Calilegua National Park

The Calilegua National Park (Spanish: Parque Nacional Calilegua) is a federal protected area in Jujuy Province, Argentina. Established on 19 July 1979,[1] it houses a representative sample of the Southern Andean Yungas biodiversity in good state of conservation.

Calilegua National Park
Parque Nacional Calilegua
IUCN category II (national park)
El Pedemontano trail
Location within Argentina
LocationJujuy Province, Argentina
Coordinates23°39′S 64°47′W
Area76,306 ha (294.62 sq mi)
EstablishedJuly 19, 1979 (1979-07-19)[1]
Governing bodyAdministración de Parques Nacionales

Located at the Ledesma Department on the eastern slopes of the Calilegua hills. and with an area of 76,306 ha (763.06 km2; 294.62 sq mi), it is the largest national park in the Argentine Northwest.


This area was occupied a long time ago by native groups. Their settlements were located in the lower knoll, near the farming grasslands. The archaeological pieces and sites found in the park, such as pottery and polished stone axes, are related to the communities that inhabited the Yungas region. From the 15th century on, this territory was occupied by the Incas. At present, this region is inhabited by Kolla communities.

The park has a beautiful landscape, which you can see when transiting the Provincial Route 83 that runs through it. Along the route, you see three different environments: the jungle foothills, mountain forest and mountain woods, each with their own characteristic vegetation.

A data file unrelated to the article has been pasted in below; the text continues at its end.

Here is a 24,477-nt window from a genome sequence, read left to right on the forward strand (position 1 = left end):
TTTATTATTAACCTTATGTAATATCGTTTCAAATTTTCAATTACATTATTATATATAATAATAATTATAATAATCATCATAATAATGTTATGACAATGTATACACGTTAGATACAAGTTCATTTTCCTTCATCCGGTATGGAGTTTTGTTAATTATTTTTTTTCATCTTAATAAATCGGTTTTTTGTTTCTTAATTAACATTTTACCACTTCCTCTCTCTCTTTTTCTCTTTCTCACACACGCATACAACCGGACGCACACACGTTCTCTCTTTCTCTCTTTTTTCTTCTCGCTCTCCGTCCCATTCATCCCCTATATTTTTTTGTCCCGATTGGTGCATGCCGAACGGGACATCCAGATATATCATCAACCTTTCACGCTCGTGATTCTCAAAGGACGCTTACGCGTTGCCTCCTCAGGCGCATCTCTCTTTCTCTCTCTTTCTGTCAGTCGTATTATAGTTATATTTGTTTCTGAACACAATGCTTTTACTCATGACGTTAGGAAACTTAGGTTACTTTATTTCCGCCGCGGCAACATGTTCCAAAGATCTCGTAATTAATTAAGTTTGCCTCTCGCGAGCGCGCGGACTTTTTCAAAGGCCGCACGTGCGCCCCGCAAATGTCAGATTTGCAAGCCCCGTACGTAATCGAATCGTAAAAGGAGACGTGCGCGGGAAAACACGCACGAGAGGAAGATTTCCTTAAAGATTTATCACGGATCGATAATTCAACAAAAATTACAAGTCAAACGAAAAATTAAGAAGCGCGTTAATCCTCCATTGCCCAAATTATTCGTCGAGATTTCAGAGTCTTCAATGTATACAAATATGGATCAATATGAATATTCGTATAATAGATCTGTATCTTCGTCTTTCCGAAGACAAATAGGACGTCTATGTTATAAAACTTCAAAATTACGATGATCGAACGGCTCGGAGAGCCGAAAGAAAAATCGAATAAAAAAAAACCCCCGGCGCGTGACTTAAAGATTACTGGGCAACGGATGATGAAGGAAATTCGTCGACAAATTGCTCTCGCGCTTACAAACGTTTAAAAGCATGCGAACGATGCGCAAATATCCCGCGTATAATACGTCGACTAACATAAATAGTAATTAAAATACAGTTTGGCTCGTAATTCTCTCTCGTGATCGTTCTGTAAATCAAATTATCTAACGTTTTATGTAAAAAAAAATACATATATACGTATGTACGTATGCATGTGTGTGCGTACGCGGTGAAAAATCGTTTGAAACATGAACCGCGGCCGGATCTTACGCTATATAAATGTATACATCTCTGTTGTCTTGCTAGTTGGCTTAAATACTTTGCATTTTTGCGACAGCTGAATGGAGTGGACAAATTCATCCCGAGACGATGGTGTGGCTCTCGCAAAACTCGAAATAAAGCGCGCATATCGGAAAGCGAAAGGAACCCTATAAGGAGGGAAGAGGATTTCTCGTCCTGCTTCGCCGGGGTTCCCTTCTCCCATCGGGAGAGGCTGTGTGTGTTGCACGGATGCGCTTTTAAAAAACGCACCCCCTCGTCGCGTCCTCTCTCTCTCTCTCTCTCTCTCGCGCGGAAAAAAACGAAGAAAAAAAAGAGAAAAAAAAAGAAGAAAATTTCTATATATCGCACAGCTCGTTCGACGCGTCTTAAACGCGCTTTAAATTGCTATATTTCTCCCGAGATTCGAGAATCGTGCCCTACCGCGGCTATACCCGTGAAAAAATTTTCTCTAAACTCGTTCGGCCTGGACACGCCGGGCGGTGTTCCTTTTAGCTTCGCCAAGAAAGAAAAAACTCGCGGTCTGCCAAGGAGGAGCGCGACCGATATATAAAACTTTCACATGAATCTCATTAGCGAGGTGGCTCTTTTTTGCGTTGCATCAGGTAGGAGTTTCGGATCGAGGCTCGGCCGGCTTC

It is also possible to see certain species of birds and mammals in particular, which makes this site an ideal place to observe wildlife, especially birds, about 270 species were identified and its estimated that 230 more could inhabit the area, which makes Calilegua the home of 50% of all bird species in the country and a paradise for birdwatching. The park is home to the jaguar, the largest South American predator, along with other cats like the jaguarundi, the ocelot, the puma and the pampas cat. The largest mammal in the Yungas, the tapir, also inhabits the reserve.

Calilegua National Park and nearby towns offer a wide range of activities, with varying degrees of difficulty. The tours relate to ecotourism and active tourism, but the area offers a strong cultural imprint and you may visit several towns where the local contact is a highly valued experience for those interested in ethnic diversity and the discovery of local cultures.

Panorama of San Lorenzo river in Calilegua National Park.


The park has a subtropical climate with a dry winter season.[2] Mean temperatures fluctuate between 17 °C (62.6 °F) in winter to 28 °C (82.4 °F) in summer.[2] Summers are hot with temperatures reaching up to 40 °C (104.0 °F).[2] In contrast, occasional frosts can occur at the high altitudes.[2] The park receives 1,800 mm (71 in) of precipitation per year with most of it falling between November to April.[2] During these months, rainfall is often intense.[2]

See also


  1. Decreto No. 1733/1979, 25 de julio de 1979, B.O., (24213), 4 (in Spanish); prom.: 19 de julio de 1979
  2. "Parque Nacional Calilegua". Administración de Parques Nacionales. Retrieved 16 October 2016.
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